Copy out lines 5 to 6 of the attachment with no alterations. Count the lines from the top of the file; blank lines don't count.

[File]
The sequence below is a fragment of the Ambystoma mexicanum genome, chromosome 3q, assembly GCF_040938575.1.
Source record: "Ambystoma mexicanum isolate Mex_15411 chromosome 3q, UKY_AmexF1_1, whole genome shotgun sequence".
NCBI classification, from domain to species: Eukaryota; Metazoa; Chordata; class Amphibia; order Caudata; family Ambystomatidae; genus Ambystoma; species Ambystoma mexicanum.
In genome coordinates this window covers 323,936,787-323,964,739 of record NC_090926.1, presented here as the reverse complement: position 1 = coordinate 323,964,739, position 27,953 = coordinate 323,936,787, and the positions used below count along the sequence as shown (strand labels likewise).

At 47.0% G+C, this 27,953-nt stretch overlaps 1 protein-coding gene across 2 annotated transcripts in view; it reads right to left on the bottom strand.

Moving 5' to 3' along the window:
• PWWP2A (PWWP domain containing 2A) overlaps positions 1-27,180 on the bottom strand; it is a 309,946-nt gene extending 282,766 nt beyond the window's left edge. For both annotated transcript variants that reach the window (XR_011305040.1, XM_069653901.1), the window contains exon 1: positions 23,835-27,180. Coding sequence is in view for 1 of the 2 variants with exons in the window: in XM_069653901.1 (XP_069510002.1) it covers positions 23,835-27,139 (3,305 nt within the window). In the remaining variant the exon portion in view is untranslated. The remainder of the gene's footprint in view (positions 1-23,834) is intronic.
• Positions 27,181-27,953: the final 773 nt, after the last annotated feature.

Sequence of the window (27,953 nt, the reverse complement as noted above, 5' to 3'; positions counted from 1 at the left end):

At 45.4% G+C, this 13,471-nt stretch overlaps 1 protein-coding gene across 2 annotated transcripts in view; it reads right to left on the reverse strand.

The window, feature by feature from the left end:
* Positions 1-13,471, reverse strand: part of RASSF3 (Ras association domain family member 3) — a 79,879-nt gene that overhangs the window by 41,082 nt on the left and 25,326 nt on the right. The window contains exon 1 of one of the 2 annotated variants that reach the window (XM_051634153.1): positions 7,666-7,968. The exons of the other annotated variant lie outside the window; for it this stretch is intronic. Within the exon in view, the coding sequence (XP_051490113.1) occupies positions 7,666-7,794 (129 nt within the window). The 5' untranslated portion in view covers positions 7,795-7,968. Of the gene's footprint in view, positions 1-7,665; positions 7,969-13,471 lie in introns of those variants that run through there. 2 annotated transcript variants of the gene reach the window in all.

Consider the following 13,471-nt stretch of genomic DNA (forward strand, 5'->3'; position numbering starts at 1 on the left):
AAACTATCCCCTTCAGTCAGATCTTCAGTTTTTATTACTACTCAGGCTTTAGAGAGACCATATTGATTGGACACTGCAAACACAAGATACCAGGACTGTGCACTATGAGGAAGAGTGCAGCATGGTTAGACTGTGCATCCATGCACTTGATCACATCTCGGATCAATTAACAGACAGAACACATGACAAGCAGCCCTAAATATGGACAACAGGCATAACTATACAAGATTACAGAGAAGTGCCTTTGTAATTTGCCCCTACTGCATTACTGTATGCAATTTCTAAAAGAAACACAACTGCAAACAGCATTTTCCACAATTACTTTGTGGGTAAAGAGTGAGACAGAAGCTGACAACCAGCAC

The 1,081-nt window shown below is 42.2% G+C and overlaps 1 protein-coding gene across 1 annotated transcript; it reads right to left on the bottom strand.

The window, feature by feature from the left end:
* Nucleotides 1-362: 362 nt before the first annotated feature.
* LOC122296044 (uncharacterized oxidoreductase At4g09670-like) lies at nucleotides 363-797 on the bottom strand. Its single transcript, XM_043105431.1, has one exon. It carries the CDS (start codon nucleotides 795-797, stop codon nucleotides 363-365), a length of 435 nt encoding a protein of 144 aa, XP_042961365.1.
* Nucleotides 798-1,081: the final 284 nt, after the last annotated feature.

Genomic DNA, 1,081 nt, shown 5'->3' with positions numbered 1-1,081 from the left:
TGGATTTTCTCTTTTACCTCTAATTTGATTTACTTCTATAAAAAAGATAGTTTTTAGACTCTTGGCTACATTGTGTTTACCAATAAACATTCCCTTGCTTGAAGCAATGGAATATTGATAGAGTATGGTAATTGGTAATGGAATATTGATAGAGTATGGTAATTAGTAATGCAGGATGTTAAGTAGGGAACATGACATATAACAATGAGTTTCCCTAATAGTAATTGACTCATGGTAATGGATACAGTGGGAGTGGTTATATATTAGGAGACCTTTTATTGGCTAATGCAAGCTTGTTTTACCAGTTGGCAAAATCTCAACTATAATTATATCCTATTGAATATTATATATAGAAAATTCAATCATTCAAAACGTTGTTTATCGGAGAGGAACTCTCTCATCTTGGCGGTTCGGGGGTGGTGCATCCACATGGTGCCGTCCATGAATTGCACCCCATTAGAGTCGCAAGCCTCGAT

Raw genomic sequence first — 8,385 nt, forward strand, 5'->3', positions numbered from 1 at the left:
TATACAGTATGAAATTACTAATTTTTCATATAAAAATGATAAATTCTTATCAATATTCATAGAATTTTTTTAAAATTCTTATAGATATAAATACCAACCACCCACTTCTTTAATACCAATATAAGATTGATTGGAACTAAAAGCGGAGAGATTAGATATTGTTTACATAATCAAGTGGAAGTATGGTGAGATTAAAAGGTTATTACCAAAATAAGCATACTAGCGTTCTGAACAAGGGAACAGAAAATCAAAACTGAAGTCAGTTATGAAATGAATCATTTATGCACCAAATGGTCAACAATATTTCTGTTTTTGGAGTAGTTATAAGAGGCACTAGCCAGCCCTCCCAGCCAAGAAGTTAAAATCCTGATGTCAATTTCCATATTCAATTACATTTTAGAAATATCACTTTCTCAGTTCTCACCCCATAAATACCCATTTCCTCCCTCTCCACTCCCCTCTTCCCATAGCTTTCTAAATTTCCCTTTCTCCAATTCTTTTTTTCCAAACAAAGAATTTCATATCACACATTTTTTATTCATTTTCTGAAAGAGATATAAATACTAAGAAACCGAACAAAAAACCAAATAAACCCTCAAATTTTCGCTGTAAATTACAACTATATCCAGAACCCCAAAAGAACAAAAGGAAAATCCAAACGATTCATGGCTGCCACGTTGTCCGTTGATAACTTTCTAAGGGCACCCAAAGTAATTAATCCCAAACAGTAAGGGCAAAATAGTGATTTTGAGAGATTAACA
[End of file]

At 47.0% G+C, this 27,953-nt stretch overlaps 1 protein-coding gene across 2 annotated transcripts in view; it reads right to left on the bottom strand.

Moving 5' to 3' along the window: